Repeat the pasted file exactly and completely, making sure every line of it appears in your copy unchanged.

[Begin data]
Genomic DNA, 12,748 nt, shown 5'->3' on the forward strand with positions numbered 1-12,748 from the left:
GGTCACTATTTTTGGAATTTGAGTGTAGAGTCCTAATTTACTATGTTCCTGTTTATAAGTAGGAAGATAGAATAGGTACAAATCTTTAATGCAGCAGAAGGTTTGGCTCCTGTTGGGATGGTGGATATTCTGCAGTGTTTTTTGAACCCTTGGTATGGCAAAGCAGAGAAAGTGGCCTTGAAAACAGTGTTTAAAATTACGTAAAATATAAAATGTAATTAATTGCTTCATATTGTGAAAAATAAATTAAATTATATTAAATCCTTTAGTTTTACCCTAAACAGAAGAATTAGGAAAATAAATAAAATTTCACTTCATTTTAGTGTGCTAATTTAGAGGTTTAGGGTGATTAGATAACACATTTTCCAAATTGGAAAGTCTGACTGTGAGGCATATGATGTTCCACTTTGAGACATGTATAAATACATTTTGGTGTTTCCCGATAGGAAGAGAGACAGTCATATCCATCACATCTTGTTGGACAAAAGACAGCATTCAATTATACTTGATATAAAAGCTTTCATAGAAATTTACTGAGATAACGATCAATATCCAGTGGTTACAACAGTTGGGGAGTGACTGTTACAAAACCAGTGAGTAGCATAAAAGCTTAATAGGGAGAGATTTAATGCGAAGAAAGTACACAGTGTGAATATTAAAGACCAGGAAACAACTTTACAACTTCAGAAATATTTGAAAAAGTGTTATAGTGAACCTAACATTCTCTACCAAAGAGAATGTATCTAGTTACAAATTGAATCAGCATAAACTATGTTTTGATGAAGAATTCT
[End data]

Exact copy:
Genomic DNA, 12,748 nt, shown 5'->3' on the forward strand with positions numbered 1-12,748 from the left:
GGTCACTATTTTTGGAATTTGAGTGTAGAGTCCTAATTTACTATGTTCCTGTTTATAAGTAGGAAGATAGAATAGGTACAAATCTTTAATGCAGCAGAAGGTTTGGCTCCTGTTGGGATGGTGGATATTCTGCAGTGTTTTTTGAACCCTTGGTATGGCAAAGCAGAGAAAGTGGCCTTGAAAACAGTGTTTAAAATTACGTAAAATATAAAATGTAATTAATTGCTTCATATTGTGAAAAATAAATTAAATTATATTAAATCCTTTAGTTTTACCCTAAACAGAAGAATTAGGAAAATAAATAAAATTTCACTTCATTTTAGTGTGCTAATTTAGAGGTTTAGGGTGATTAGATAACACATTTTCCAAATTGGAAAGTCTGACTGTGAGGCATATGATGTTCCACTTTGAGACATGTATAAATACATTTTGGTGTTTCCCGATAGGAAGAGAGACAGTCATATCCATCACATCTTGTTGGACAAAAGACAGCATTCAATTATACTTGATATAAAAGCTTTCATAGAAATTTACTGAGATAACGATCAATATCCAGTGGTTACAACAGTTGGGGAGTGACTGTTACAAAACCAGTGAGTAGCATAAAAGCTTAATAGGGAGAGATTTAATGCGAAGAAAGTACACAGTGTGAATATTAAAGACCAGGAAACAACTTTACAACTTCAGAAATATTTGAAAAAGTGTTATAGTGAACCTAACATTCTCTACCAAAGAGAATGTATCTAGTTACAAATTGAATCAGCATAAACTATGTTTTGATGAAGAATTCT